Let me start by stating that I take offense to the suggestion that my 'no' vote was for political reasons. I couldn't care less about being re-elected, over three years from now. A caucus of two is not some political voting block, it's two people disagreeing with the majority, some clearly with politics at the forefront of their consciousness. I support the turf field project and would vote for it in any referendum, but I have serious reservations as to how this was approved. As a planning board, we are charged with protecting the long term interests of the Town as it relates to development. Ad hoc capital projects are not consistent with that philosophy. Section 8-24 gives no criteria on the method of evaluating a proposed municipal improvement. This proposal does not appear on the Town's POCD, nor did it appear, until just recently, on any list of capital improvements. The Town just completed its annual budget without including this project, though it was well known it was being fast-tracked. Anyone interested in good governance would agree that with a long list of initiatives and limited dollars, we should proactively plan both short term and long term expenditures in a logical and deliberate manner. I commend the members of the turf committee for their diligence in vetting the various options. That does not change my feeling that this project should have been scrutinized under the budgeting process along with every other expenditure proposed by the Town.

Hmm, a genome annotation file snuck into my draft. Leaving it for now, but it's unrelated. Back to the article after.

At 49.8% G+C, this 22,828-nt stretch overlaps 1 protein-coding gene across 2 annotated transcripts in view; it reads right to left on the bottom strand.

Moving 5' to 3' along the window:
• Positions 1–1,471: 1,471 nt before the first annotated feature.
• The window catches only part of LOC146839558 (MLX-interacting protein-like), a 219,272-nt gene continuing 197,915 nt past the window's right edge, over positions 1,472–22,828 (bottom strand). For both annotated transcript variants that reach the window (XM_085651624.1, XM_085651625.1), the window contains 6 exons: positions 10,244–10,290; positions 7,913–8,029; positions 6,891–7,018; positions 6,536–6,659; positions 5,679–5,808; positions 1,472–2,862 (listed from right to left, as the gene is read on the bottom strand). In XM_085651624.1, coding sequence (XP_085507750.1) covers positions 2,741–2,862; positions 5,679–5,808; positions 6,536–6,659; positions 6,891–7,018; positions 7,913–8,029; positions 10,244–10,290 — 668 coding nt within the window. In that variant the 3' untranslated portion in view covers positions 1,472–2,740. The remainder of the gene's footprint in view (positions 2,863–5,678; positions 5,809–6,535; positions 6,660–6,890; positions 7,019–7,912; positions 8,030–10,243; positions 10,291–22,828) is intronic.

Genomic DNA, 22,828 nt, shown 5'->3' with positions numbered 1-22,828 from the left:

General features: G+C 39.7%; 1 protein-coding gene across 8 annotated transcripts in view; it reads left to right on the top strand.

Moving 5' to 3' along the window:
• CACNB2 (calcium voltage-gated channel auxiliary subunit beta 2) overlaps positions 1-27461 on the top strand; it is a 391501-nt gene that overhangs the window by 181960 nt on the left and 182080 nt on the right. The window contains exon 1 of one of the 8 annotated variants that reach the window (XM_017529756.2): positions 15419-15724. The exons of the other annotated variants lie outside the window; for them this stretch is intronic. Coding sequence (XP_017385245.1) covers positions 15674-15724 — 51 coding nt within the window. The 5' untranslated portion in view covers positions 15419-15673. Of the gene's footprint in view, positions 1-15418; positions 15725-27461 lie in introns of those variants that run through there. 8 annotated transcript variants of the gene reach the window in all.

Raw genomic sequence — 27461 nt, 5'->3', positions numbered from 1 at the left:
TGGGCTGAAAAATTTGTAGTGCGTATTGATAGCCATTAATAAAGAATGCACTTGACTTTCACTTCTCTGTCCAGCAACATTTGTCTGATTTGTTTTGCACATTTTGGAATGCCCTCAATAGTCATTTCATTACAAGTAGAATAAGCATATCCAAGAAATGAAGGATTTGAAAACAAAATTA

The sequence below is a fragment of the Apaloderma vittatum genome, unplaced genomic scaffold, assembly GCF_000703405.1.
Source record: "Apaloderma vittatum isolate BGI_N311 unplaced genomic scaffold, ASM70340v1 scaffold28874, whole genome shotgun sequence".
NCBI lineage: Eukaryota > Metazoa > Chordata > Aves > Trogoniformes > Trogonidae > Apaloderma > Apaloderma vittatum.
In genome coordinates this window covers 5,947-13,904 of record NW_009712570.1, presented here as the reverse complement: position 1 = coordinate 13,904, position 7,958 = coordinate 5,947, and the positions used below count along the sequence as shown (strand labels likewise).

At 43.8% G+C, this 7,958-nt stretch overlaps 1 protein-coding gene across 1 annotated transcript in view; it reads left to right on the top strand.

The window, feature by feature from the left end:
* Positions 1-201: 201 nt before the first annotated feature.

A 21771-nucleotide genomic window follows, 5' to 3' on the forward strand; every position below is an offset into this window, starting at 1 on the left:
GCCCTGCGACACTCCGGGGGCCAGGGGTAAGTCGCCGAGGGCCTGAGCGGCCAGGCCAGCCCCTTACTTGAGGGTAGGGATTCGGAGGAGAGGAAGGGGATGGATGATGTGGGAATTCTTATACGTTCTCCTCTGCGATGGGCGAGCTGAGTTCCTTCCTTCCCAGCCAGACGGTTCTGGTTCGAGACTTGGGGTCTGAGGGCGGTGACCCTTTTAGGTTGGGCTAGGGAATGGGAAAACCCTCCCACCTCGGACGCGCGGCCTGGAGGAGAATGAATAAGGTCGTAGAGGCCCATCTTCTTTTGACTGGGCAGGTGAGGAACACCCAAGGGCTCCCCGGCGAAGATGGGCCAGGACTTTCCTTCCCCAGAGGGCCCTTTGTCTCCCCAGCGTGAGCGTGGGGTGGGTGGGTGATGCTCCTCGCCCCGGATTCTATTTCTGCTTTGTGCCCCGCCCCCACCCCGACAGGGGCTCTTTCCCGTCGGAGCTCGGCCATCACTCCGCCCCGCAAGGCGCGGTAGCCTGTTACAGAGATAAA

Kevin Conroy June 22, 2012 at 05:01 PM